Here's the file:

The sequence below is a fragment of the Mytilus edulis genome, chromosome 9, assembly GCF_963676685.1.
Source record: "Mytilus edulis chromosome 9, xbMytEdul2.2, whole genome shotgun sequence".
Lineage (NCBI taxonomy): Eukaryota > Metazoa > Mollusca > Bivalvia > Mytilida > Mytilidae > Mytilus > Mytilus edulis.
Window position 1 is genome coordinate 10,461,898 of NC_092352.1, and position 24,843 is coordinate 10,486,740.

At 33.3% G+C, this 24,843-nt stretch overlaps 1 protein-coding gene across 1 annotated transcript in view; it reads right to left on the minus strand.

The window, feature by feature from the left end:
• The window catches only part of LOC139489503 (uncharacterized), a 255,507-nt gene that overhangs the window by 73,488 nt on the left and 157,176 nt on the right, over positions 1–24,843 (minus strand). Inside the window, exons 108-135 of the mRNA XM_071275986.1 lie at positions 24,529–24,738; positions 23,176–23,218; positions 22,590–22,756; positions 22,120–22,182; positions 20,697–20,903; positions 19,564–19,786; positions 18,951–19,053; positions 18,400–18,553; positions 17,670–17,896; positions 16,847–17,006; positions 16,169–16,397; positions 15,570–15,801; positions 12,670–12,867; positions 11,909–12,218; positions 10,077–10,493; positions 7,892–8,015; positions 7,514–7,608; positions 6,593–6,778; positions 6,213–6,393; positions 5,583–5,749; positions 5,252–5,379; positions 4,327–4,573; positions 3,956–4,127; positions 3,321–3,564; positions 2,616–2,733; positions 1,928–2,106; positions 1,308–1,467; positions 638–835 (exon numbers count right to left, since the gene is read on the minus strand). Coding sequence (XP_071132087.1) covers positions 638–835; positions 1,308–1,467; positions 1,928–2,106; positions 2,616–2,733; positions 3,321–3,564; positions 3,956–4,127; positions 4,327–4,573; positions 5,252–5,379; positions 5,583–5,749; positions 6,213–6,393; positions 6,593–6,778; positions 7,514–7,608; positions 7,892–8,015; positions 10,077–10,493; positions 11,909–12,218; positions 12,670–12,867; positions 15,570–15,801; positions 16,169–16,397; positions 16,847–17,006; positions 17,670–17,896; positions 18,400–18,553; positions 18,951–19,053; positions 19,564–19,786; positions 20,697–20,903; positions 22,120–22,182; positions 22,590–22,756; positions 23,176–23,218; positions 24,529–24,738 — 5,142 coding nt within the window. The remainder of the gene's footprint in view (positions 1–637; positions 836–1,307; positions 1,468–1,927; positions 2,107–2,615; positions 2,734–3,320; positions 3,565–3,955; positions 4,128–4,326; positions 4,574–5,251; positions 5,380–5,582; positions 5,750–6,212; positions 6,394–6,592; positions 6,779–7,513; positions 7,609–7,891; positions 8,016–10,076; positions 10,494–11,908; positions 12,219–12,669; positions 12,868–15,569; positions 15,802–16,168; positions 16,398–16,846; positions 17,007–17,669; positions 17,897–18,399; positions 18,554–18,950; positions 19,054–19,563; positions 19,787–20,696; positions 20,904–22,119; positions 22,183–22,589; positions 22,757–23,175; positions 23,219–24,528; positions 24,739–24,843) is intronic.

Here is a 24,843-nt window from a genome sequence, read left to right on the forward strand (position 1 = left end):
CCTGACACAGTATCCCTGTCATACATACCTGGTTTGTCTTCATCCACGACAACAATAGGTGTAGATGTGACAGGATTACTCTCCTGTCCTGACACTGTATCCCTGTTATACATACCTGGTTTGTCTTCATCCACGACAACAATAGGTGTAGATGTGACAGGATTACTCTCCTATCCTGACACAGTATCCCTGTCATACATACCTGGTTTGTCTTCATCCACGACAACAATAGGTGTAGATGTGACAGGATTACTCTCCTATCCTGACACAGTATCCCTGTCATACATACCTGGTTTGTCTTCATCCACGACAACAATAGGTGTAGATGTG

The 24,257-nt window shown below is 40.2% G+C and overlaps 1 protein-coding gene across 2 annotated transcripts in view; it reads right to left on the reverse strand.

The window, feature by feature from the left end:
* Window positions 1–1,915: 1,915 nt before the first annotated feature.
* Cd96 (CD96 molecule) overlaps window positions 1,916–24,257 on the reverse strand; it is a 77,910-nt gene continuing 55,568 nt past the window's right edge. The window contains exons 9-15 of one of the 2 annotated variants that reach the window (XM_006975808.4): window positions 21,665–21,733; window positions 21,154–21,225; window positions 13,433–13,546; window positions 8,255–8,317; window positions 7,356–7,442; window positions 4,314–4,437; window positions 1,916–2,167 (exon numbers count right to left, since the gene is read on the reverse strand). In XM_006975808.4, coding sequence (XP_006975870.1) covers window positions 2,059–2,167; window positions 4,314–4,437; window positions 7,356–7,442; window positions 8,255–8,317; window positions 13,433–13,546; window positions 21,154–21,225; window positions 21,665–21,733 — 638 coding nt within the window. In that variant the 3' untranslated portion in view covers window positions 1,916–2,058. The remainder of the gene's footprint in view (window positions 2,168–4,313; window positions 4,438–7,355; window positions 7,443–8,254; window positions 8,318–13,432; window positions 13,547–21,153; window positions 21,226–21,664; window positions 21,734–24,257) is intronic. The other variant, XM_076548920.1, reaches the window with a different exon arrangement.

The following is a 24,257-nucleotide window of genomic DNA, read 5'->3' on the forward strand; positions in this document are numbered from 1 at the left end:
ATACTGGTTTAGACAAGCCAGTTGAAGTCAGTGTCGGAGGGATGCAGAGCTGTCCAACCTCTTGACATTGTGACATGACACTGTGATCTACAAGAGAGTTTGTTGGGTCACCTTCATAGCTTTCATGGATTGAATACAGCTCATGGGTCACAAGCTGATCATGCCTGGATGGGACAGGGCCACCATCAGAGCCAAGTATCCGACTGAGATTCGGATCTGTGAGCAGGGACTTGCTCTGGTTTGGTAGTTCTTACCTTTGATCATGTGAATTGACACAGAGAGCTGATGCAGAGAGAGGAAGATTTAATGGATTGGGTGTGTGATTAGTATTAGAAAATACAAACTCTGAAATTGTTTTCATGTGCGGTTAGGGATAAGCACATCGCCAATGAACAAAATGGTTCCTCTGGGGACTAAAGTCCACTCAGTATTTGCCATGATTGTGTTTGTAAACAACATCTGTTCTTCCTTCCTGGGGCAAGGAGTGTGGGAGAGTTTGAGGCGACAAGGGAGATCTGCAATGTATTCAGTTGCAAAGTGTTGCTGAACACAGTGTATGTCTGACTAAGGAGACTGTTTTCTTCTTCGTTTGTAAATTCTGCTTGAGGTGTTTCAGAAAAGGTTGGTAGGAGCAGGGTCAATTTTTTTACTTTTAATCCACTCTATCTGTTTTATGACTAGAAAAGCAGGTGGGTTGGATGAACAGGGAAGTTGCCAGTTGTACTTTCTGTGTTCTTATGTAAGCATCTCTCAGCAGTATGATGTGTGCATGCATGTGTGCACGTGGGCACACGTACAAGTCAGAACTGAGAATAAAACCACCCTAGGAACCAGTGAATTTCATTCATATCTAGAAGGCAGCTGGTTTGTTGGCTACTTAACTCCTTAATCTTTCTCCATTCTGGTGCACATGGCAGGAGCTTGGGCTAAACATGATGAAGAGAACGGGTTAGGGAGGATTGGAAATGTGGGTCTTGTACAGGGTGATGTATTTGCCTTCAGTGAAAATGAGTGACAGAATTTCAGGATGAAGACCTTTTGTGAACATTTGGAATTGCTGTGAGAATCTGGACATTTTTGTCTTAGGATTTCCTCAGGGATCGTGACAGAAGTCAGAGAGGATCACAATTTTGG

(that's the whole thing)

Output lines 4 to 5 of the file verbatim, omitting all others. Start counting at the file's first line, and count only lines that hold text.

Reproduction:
Window position 1 is genome coordinate 10,461,898 of NC_092352.1, and position 24,843 is coordinate 10,486,740.

At 33.3% G+C, this 24,843-nt stretch overlaps 1 protein-coding gene across 1 annotated transcript in view; it reads right to left on the minus strand.